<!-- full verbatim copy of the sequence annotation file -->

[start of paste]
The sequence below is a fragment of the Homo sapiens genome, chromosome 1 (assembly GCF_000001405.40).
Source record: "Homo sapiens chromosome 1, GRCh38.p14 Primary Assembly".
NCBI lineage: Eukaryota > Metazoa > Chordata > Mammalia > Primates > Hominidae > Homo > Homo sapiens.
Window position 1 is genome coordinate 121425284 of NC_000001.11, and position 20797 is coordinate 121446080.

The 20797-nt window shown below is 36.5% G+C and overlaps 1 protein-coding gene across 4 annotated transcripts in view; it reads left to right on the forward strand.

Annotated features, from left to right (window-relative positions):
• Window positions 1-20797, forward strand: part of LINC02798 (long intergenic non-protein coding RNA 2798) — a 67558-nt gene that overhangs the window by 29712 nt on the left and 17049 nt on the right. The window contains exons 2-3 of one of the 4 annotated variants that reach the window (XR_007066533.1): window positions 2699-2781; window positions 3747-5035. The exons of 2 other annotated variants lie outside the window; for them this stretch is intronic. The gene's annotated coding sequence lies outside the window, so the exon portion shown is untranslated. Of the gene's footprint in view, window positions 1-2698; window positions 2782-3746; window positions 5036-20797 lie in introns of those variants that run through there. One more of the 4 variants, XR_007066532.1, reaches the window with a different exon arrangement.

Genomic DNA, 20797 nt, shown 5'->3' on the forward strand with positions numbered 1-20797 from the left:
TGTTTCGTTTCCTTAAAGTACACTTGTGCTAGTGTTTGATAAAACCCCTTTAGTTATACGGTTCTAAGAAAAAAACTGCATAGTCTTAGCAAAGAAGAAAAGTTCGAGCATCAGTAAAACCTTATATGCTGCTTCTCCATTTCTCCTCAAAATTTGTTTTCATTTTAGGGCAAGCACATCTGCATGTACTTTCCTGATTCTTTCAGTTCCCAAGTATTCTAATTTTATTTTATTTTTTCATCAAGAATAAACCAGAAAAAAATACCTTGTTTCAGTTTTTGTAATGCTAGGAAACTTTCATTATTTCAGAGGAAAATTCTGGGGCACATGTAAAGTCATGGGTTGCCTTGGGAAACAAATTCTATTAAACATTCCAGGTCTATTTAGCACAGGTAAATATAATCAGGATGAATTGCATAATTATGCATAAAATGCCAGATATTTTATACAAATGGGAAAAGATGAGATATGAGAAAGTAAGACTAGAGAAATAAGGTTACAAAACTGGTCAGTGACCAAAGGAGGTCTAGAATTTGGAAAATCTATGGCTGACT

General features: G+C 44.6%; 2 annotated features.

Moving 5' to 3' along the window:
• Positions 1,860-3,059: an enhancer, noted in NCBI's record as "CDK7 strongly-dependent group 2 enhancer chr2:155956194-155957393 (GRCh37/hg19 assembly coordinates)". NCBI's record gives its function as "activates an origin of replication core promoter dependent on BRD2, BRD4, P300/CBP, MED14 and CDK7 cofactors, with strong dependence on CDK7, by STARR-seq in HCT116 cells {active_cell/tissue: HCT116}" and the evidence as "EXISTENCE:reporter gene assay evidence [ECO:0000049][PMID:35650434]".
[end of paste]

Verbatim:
The sequence below is a fragment of the Homo sapiens genome, chromosome 1 (assembly GCF_000001405.40).
Source record: "Homo sapiens chromosome 1, GRCh38.p14 Primary Assembly".
NCBI lineage: Eukaryota > Metazoa > Chordata > Mammalia > Primates > Hominidae > Homo > Homo sapiens.
Window position 1 is genome coordinate 121425284 of NC_000001.11, and position 20797 is coordinate 121446080.

The 20797-nt window shown below is 36.5% G+C and overlaps 1 protein-coding gene across 4 annotated transcripts in view; it reads left to right on the forward strand.

Annotated features, from left to right (window-relative positions):
• Window positions 1-20797, forward strand: part of LINC02798 (long intergenic non-protein coding RNA 2798) — a 67558-nt gene that overhangs the window by 29712 nt on the left and 17049 nt on the right. The window contains exons 2-3 of one of the 4 annotated variants that reach the window (XR_007066533.1): window positions 2699-2781; window positions 3747-5035. The exons of 2 other annotated variants lie outside the window; for them this stretch is intronic. The gene's annotated coding sequence lies outside the window, so the exon portion shown is untranslated. Of the gene's footprint in view, window positions 1-2698; window positions 2782-3746; window positions 5036-20797 lie in introns of those variants that run through there. One more of the 4 variants, XR_007066532.1, reaches the window with a different exon arrangement.

Genomic DNA, 20797 nt, shown 5'->3' on the forward strand with positions numbered 1-20797 from the left:
TGTTTCGTTTCCTTAAAGTACACTTGTGCTAGTGTTTGATAAAACCCCTTTAGTTATACGGTTCTAAGAAAAAAACTGCATAGTCTTAGCAAAGAAGAAAAGTTCGAGCATCAGTAAAACCTTATATGCTGCTTCTCCATTTCTCCTCAAAATTTGTTTTCATTTTAGGGCAAGCACATCTGCATGTACTTTCCTGATTCTTTCAGTTCCCAAGTATTCTAATTTTATTTTATTTTTTCATCAAGAATAAACCAGAAAAAAATACCTTGTTTCAGTTTTTGTAATGCTAGGAAACTTTCATTATTTCAGAGGAAAATTCTGGGGCACATGTAAAGTCATGGGTTGCCTTGGGAAACAAATTCTATTAAACATTCCAGGTCTATTTAGCACAGGTAAATATAATCAGGATGAATTGCATAATTATGCATAAAATGCCAGATATTTTATACAAATGGGAAAAGATGAGATATGAGAAAGTAAGACTAGAGAAATAAGGTTACAAAACTGGTCAGTGACCAAAGGAGGTCTAGAATTTGGAAAATCTATGGCTGACT

General features: G+C 44.6%; 2 annotated features.

Moving 5' to 3' along the window:
• Positions 1,860-3,059: an enhancer, noted in NCBI's record as "CDK7 strongly-dependent group 2 enhancer chr2:155956194-155957393 (GRCh37/hg19 assembly coordinates)". NCBI's record gives its function as "activates an origin of replication core promoter dependent on BRD2, BRD4, P300/CBP, MED14 and CDK7 cofactors, with strong dependence on CDK7, by STARR-seq in HCT116 cells {active_cell/tissue: HCT116}" and the evidence as "EXISTENCE:reporter gene assay evidence [ECO:0000049][PMID:35650434]".